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Symphony of Seasons, by Dan Locklair: Symphony of Seasons (Symphony No.1) (2002); Lairs of Soundings (A Triptych for Soprano and String Orchestra) (1982); Phoenix and Again (An Overture for Full Orchestra) (1983); In Memory — H.H.L. (For String Orchestra) (2005); Concerto for Harp and Orchestra (2004): Janeanne Houston, Soprano; Jacquelyn Bartlett, Harp; Slovak Radio Symphony Orchestra, Kirk Trevor, Conductor; Recorded 11-15 September, 2006, in Concert Gall of the Slovak Radio, Bratislava, Slovakia: Publisher Subito Music Corporation; Distributor address www.naxos.com (American Classics series); 12 tracks, price $8.99.
This CD is a rich sampling of the orchestral music of Dan Locklair, but it does not represent nearly all his output. He is also the composer of an opera, a ballet, songs, chamber music, and many choral pieces. The numerous awards he has received attest to the high quality of his work, and his music has an enviable international reputation. My lengthy cruising through the Internet clearly indicated to me great interest in Locklair and his music
This native Carolinian, born in Charlotte in 1949, has been a professional organist since he was fourteen and has played in the prestigious venues of New York's St. Patrick's Cathedral and the Cathedral of St. John the Divine. His academic credentials are impressive: the Master of Sacred music degree from Union Theological Seminary in New York City and the Doctor of Musical Arts degree from Eastman School of Music in Rochester. His teachers in composition and organ are distinguished. His experience as a college teacher began in Hartwick College in Oneonta, New York, and continues at Wake Forest University in Winston-Salem, NC, where he is Composer-in-Residence and Professor of Music.
All the orchestral compositions included on Symphony of Seasons reveal a composer of great originality and imagination who is the possessor of admirable compositional technique. He has as well an appreciation of vivid instrumental colors and their effectiveness in expressing ideas and emotions. The four-movement title piece on the disc is an excellent representation of these qualities. In it, Locklair is clearly motivated by the words of eighteenth-century English poet James Thomson's poem "The Seasons" and brings to bear all his skills in evoking the latter's refined realization of the sights and sounds of the passing year.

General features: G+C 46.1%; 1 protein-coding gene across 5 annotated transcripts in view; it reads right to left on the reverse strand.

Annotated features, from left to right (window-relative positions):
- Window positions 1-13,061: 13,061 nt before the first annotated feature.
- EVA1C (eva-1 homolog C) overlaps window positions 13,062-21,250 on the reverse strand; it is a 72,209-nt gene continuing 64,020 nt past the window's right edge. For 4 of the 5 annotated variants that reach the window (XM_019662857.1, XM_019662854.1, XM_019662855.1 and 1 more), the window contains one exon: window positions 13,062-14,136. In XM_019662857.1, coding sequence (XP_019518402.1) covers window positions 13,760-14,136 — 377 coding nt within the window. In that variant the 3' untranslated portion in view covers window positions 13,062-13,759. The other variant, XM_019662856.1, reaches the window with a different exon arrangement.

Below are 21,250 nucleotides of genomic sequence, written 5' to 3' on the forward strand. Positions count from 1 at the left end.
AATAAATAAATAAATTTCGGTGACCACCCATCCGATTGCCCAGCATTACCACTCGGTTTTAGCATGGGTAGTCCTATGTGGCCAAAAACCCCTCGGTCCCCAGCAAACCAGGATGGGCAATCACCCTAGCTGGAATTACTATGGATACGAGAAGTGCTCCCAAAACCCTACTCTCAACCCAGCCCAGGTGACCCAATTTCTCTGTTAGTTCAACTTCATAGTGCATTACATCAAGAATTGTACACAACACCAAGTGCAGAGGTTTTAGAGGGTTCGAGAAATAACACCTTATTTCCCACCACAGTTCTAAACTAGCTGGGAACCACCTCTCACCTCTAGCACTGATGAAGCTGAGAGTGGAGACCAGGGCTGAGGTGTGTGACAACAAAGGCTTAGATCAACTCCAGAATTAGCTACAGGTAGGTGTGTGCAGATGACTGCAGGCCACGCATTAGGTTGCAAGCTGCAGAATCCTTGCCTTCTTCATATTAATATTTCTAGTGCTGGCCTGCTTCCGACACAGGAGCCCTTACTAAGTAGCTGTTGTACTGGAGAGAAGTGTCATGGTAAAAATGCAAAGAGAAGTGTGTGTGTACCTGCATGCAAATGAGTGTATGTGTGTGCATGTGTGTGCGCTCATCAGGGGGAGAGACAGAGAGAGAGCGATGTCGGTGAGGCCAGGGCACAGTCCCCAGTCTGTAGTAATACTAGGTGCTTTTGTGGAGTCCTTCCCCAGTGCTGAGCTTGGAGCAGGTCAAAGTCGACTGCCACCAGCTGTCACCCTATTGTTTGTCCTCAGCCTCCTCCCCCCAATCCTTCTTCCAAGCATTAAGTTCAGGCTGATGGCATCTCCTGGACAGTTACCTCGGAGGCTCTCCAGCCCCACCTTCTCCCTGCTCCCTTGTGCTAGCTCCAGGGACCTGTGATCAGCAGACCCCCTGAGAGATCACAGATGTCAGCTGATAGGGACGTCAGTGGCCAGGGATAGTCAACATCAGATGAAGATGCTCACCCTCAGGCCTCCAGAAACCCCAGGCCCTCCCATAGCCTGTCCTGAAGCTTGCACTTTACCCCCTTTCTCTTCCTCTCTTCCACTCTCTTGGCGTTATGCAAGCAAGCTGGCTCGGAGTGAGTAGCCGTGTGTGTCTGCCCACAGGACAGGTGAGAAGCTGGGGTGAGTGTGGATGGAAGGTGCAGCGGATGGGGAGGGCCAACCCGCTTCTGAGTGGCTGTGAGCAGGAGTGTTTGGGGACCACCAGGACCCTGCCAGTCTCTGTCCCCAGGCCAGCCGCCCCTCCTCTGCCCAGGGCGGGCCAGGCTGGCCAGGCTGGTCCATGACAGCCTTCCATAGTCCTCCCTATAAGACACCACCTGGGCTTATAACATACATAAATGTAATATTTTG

Although all the movements in this Symphony of Seasons are as deeply satisfying to the ear and the intellect of the listener as Locklair's art can make them, I find my greatest pleasure in the second movement, "Winter," and the final movement, "Summer," and for quite different reasons. I am drawn particularly to the artistry and the organization of "Winter," the construction of which is brilliantly shaped by a dark-colored twelve-measure chaconne progression in the strings, repeated twelve times (for obvious reasons). This progression supports the development of a theme played by the English horn that underscores Thomson's melancholy depiction of this dark season. The construction, the English horn melody, and the prevailing dark tone of this movement satisfy all my expectations of Locklair's treatment of Thomson's words. For "Summer," Locklair evokes, with strings and winds and a quickening tempo, the glory of the season as Thomson sees it, with its infectious gaiety, lush warmth, and the presence of love and romance. The composer also makes ingenious use of the thirteenth-century English four-part canon "Summer is icumen in" in counterpoint with the familiar "In the Good Summertime" to bring the joyous music to a full restatement of the opening string melody.